wherein the bandwidth of the storage device being used under either the video mode or film mode is at most three memory accesses at a time.

10. The method of claim 9, further comprising

storing a first frame of successive frames in the input frames into a storage device under the film mode;
comparing the stored first frame with a second frame of the successive frames not stored in the storage device to generate a first comparison result for determining whether to exit the film mode; and
reading frames stored in the storage device to generate the interpolated frames under the film mode.

11. An apparatus of interpolated frame generation and input source detection, the apparatus comprising:

a storage device, for storing at least a first frame of successive frames in input frames under a film mode; and
a processing circuit, receiving the input frames, reading frames stored in the storage device to generate interpolated frames under the film mode, and comparing the stored first frame with a second frame of the successive frames not stored in the storage device to generate a first comparison result for determining whether to exit the film mode.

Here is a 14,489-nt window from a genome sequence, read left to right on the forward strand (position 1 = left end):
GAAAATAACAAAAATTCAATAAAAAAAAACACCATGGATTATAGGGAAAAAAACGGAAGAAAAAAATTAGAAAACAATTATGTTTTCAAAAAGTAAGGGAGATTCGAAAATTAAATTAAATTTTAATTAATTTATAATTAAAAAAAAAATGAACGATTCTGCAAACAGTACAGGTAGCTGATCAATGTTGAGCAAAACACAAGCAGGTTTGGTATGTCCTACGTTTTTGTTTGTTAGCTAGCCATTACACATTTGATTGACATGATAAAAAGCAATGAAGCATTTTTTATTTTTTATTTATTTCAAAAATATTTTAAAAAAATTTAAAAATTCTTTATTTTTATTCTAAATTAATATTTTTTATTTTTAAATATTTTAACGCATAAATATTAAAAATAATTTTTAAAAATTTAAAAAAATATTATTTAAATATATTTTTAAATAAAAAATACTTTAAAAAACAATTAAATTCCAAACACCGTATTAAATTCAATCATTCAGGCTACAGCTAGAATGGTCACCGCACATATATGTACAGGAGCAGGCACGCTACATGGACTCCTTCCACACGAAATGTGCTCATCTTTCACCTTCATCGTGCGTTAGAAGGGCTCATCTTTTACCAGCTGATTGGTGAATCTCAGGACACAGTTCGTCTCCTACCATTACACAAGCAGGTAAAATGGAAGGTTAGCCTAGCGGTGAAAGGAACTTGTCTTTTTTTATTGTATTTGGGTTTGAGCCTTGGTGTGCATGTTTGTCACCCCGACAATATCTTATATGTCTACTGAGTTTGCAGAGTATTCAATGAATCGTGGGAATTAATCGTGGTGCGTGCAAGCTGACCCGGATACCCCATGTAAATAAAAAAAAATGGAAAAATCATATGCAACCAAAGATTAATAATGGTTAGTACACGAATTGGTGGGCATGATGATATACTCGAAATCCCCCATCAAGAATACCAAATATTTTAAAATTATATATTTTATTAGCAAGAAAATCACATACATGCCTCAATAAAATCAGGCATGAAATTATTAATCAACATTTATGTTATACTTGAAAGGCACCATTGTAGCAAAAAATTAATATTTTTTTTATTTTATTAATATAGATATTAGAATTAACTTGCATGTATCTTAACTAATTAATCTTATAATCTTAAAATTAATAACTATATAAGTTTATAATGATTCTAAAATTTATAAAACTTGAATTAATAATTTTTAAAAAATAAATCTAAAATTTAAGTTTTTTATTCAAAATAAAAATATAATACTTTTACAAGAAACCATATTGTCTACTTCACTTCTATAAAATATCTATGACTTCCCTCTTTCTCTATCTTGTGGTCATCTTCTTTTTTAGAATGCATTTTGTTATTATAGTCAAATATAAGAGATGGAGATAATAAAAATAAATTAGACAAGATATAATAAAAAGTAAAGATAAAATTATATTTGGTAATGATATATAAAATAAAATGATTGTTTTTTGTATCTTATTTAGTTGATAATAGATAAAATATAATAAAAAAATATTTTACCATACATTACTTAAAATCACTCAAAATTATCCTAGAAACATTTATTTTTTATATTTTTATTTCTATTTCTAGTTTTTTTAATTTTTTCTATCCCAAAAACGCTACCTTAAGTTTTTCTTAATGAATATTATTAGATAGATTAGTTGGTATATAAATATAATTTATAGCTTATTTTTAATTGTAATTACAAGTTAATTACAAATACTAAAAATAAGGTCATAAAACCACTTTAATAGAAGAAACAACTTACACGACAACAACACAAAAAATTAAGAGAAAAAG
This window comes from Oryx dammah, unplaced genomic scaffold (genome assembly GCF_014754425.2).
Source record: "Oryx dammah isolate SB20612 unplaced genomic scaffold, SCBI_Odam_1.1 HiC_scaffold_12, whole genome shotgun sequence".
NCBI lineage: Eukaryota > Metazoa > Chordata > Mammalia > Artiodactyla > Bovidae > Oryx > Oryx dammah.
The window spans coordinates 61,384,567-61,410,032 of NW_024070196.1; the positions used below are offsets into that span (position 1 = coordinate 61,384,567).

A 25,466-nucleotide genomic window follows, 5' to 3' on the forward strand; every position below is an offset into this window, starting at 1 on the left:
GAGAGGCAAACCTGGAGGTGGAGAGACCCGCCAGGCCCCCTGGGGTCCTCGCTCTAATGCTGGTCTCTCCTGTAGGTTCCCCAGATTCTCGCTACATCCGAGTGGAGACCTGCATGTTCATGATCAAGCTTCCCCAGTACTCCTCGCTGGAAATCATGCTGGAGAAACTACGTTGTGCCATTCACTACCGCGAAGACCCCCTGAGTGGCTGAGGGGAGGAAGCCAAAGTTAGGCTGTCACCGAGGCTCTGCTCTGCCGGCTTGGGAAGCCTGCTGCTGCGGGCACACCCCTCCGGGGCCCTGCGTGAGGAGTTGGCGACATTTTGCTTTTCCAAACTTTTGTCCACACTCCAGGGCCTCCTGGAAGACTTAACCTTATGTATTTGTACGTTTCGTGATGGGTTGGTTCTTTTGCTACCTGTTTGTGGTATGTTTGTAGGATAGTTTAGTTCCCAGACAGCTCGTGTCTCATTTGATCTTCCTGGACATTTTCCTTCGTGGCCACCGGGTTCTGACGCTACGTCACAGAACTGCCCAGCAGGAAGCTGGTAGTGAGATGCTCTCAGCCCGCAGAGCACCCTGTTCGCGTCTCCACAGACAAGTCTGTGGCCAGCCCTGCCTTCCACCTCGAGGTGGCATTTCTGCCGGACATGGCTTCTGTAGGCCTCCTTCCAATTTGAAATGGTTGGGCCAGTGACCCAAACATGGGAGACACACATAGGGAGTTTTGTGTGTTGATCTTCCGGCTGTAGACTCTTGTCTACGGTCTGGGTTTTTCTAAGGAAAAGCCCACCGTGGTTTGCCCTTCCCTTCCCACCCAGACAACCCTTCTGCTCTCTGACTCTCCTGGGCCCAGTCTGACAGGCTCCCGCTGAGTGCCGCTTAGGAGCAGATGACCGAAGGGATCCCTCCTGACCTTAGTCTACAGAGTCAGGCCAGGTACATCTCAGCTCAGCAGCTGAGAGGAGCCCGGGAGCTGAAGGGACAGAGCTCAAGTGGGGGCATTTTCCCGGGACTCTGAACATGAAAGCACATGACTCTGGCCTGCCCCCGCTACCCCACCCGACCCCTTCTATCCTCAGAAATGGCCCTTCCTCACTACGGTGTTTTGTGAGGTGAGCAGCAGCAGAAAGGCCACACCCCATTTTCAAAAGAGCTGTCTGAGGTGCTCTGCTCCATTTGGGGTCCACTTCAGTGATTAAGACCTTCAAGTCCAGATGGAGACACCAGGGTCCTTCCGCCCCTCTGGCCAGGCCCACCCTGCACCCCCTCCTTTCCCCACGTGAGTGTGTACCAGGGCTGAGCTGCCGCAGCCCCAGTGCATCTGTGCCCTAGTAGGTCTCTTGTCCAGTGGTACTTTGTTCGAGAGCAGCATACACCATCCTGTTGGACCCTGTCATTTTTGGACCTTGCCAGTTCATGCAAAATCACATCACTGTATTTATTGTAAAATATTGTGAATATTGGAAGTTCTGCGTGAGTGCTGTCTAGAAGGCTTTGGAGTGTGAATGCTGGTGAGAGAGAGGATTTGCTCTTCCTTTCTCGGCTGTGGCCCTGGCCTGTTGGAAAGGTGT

12. The apparatus of claim 11, wherein the processing circuit reading the first frame from the storage device while receiving the second frame.

13. The apparatus of claim 11 exits the film mode when the first comparison result indicates that the first and second frames of the successive frames are not duplicates under the film mode.

14. The apparatus of claim 11 exits the film mode when the first comparison result matches a predefined pattern.

15. The apparatus of claim 11, wherein the frames stored in the storage device and the interpolated frames form a plurality of output frames.

16. The apparatus of claim 11, wherein the storage device stores the input frames under a video mode, and the processing circuit reads two of the successive frames from the storage device to generate a second comparison result for determining whether to enter the film mode under the video mode.

17. The apparatus of claim 16 enters the film mode when the second comparison result matches a predefined pattern.

18. The apparatus of claim 16, wherein the processing circuit generates interpolated frames using the successive frames read from the storage device under the video mode when an input frame rate is different from an output frame rate.

19. The apparatus of claim 11, wherein the bandwidth of the storage device used for interpolated frame generation and input source detection is kept at most three memory access at a time.

Patent History

Publication number: 20100033630
Type: Application
Filed: Aug 5, 2008
Publication Date: Feb 11, 2010
Patent Grant number: 8736759
Inventors: Chin-Chuan Liang (Taichung City), Siou-Shen Lin (Taipei County), Te-Hao Chang (Taipei City)
Application Number: 12/185,826

Classifications

Current U.S. Class: Format Detection (348/558); Television Or Motion Video Signal (375/240.01); 375/E07.076; 348/E05.114
International Classification: H04N 5/46 (20060101); H04N 7/12 (20060101);